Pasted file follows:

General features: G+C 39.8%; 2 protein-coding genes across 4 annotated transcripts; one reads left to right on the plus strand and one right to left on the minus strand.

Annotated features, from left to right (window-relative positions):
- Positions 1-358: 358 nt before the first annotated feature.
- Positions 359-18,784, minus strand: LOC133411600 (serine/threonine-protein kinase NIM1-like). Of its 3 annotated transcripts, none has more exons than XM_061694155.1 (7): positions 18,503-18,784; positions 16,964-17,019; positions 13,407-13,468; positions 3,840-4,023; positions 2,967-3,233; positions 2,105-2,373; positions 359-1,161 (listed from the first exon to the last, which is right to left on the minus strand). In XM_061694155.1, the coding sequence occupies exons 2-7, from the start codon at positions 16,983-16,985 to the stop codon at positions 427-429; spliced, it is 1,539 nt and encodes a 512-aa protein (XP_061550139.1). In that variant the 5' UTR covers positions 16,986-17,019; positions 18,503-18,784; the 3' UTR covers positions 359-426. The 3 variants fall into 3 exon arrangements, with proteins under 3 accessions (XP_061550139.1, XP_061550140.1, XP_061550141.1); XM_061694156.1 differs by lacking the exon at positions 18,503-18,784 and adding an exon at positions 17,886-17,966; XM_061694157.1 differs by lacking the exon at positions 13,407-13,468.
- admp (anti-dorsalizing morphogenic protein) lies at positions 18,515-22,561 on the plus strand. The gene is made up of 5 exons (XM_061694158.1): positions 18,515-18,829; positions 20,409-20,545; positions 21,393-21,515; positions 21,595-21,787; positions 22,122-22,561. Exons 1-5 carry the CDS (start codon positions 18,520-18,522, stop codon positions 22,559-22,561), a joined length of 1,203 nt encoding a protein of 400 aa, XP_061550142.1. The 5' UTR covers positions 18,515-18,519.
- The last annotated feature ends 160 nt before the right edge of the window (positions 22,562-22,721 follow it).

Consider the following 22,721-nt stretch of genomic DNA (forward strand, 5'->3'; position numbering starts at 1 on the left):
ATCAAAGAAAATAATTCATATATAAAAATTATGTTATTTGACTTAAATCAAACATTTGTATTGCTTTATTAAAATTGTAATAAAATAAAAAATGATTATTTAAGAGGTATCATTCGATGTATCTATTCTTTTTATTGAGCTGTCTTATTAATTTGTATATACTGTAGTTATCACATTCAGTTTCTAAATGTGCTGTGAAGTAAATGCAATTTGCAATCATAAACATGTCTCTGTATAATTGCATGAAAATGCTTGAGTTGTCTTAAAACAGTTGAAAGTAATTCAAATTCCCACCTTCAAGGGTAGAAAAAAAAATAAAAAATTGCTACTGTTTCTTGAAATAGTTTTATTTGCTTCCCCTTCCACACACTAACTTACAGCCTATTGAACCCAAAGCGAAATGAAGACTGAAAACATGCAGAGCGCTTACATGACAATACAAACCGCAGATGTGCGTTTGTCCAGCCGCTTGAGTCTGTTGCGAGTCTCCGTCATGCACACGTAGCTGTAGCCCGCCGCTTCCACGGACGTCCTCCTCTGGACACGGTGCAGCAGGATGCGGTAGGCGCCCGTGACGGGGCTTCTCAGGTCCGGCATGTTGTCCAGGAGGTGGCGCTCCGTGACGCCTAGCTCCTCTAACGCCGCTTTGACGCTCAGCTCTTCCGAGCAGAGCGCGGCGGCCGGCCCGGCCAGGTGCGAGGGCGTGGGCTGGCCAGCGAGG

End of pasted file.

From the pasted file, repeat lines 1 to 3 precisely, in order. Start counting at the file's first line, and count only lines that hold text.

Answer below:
General features: G+C 39.8%; 2 protein-coding genes across 4 annotated transcripts; one reads left to right on the plus strand and one right to left on the minus strand.

Annotated features, from left to right (window-relative positions):
- Positions 1-358: 358 nt before the first annotated feature.